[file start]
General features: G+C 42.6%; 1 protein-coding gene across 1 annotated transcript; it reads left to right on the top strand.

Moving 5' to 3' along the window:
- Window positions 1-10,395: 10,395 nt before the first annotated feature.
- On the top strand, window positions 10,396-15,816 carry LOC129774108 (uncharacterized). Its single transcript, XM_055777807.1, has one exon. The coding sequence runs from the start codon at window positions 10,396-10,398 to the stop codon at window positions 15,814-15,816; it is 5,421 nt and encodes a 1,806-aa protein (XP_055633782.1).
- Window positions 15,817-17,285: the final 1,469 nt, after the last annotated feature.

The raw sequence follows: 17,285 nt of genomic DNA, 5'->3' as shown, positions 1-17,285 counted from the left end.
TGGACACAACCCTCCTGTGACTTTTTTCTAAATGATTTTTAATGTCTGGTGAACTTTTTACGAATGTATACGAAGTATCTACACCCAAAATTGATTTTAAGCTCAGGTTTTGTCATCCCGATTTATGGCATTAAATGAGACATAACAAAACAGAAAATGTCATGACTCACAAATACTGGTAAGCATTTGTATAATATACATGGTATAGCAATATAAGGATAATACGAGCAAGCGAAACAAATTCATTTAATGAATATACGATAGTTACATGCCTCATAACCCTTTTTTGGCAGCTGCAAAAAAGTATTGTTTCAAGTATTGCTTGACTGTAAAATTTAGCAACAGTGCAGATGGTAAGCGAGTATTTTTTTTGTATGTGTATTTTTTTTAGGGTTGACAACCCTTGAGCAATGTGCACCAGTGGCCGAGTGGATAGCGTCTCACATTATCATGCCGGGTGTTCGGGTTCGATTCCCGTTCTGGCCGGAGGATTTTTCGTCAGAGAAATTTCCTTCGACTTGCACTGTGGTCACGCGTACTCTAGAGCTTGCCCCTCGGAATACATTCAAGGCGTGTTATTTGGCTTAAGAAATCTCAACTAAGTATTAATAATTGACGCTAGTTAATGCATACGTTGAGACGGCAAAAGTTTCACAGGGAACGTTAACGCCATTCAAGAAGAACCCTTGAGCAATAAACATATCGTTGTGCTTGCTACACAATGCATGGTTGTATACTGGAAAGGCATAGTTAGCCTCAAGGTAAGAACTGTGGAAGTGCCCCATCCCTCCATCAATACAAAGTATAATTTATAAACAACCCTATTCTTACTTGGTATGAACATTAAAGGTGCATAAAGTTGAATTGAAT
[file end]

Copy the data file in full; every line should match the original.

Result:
General features: G+C 42.6%; 1 protein-coding gene across 1 annotated transcript; it reads left to right on the top strand.

Moving 5' to 3' along the window:
- Window positions 1-10,395: 10,395 nt before the first annotated feature.
- On the top strand, window positions 10,396-15,816 carry LOC129774108 (uncharacterized). Its single transcript, XM_055777807.1, has one exon. The coding sequence runs from the start codon at window positions 10,396-10,398 to the stop codon at window positions 15,814-15,816; it is 5,421 nt and encodes a 1,806-aa protein (XP_055633782.1).
- Window positions 15,817-17,285: the final 1,469 nt, after the last annotated feature.

The raw sequence follows: 17,285 nt of genomic DNA, 5'->3' as shown, positions 1-17,285 counted from the left end.
TGGACACAACCCTCCTGTGACTTTTTTCTAAATGATTTTTAATGTCTGGTGAACTTTTTACGAATGTATACGAAGTATCTACACCCAAAATTGATTTTAAGCTCAGGTTTTGTCATCCCGATTTATGGCATTAAATGAGACATAACAAAACAGAAAATGTCATGACTCACAAATACTGGTAAGCATTTGTATAATATACATGGTATAGCAATATAAGGATAATACGAGCAAGCGAAACAAATTCATTTAATGAATATACGATAGTTACATGCCTCATAACCCTTTTTTGGCAGCTGCAAAAAAGTATTGTTTCAAGTATTGCTTGACTGTAAAATTTAGCAACAGTGCAGATGGTAAGCGAGTATTTTTTTTGTATGTGTATTTTTTTTAGGGTTGACAACCCTTGAGCAATGTGCACCAGTGGCCGAGTGGATAGCGTCTCACATTATCATGCCGGGTGTTCGGGTTCGATTCCCGTTCTGGCCGGAGGATTTTTCGTCAGAGAAATTTCCTTCGACTTGCACTGTGGTCACGCGTACTCTAGAGCTTGCCCCTCGGAATACATTCAAGGCGTGTTATTTGGCTTAAGAAATCTCAACTAAGTATTAATAATTGACGCTAGTTAATGCATACGTTGAGACGGCAAAAGTTTCACAGGGAACGTTAACGCCATTCAAGAAGAACCCTTGAGCAATAAACATATCGTTGTGCTTGCTACACAATGCATGGTTGTATACTGGAAAGGCATAGTTAGCCTCAAGGTAAGAACTGTGGAAGTGCCCCATCCCTCCATCAATACAAAGTATAATTTATAAACAACCCTATTCTTACTTGGTATGAACATTAAAGGTGCATAAAGTTGAATTGAAT